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With the economy in the dumps, a lot of grad schools this year seemed to be taking significantly smaller than normal incoming class sizes (at least in math, where I was applying; for instance, I was told the University of Minnesota was taking on only 30% of their normal amount of incoming math PhD students). Do you think there will be any payoff for those members of this smaller class of grad students in having less competition for jobs/postdocs when we leave with our PhDs (assuming, of course, that the economy recovers at least somewhat in the next few years, so that there could in theory be a disproportionately high ratio of openings to job seekers)? Or is there really no such thing as an "entry-level" postdoc, so any benefit from a decrease in competition would be shared equally by those receiving their PhDs in the years before we do? Of course, I am probably just trying to read too far into the whole situation, but if this really was an abnormally difficult year to get into grad school, it seems those of us who got in had to leap an extra hurdle, and it would be sweet if somehow somehow we got rewarded sometime in the future.
Let's say that it takes you 5 years to finish your Ph.D. If the current trend in funding by the Obama Administration continues (doubling in funding for NSF and DOE's Office of Science), then I'd say the future looks so bright, you have to wear shades!

There are already indications that things are in a significantly better shape in the physical sciences than ALL of the Bush's Administration years put together. Projects that have been put on hold or had to simply be dropped (even after approval) are going back on track. Postdocs are being hired left and right because of increase in funding. Facilities such as CEBAF at JLab, and NSLS II at Brookhaven are put on the fast track for completion, which means that they will be open for business by the time you are done. And if the recent speed by Obama at the National Academy of Sciences is any indications, there will be a continued upward trend in funding for the sciences, even in basic physics.

Zz.
 
  • #10
mgb_phys
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Alternatively a bunch of expensive military projects will be transferred from Boeing back to Darpa who will then contract Boeing to do the work - on paper a boost in science funding and a cut in defence spending.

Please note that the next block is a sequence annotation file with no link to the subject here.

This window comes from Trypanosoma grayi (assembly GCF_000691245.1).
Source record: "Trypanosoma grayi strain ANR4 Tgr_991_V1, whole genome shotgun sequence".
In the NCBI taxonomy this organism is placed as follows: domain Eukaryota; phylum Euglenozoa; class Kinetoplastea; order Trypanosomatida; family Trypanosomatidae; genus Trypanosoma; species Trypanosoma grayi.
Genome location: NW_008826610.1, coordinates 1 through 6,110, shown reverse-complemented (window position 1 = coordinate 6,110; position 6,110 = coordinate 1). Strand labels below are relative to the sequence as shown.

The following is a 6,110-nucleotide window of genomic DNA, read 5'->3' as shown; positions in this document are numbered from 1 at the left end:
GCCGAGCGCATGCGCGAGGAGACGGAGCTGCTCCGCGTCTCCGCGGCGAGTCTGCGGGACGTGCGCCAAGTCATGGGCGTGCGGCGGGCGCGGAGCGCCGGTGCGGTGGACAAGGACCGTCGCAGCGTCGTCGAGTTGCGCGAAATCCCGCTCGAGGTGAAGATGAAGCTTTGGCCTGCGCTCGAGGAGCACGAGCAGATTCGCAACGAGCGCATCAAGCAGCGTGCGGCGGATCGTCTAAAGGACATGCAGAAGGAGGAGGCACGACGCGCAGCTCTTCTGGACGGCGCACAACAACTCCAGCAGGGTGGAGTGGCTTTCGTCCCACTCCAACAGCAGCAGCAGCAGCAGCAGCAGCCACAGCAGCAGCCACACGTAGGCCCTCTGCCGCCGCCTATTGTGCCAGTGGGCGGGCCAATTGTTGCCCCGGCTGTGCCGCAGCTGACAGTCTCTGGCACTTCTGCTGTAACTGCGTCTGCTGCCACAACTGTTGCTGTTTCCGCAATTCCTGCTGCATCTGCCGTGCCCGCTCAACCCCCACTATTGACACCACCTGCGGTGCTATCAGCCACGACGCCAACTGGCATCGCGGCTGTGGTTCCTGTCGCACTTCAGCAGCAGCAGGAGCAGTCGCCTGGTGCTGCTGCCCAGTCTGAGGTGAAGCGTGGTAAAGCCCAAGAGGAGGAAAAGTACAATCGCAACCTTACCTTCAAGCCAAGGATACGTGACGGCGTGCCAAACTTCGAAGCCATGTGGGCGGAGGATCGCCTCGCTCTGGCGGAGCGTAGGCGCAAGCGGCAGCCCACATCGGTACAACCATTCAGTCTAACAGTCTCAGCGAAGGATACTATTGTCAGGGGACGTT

Universities will use the extra funding to refill their endowments (call it overhead/infrastructure charges)
Government science funding will go to cute/voter friendly topics. Kids with cancer or Higgs bosons? - the focus groups decide.

All the undergrads that couldn't get jobs will hit grad school - so in 3-5 years a there will be a glut of them and a PhD will become the entry level requirement for science jobs.

On the other hand I haven't had enough coffee this morning - so I might just be grumpy.
 
  • #11
ZapperZ
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Alternatively a bunch of expensive military projects will be transferred from Boeing back to Darpa who will then contract Boeing to do the work - on paper a boost in science funding and a cut in defence spending.
Universities will use the extra funding to refill their endowments (call it overhead/infrastructure charges)
Government science funding will go to cute/voter friendly topics. Kids with cancer or Higgs bosons? - the focus groups decide.

All the undergrads that couldn't get jobs will hit grad school - so in 3-5 years a there will be a glut of them and a PhD will become the entry level requirement for science jobs.

On the other hand I haven't had enough coffee this morning - so I might just be grumpy.
Unlike your speculation, what I wrote is actually happening now. We (as in my group and my division) are hiring right now, not only at the postdoc level, but also engineers and technicians. And from what I have seen, other places are doing almost the same thing, if not more.

Zz.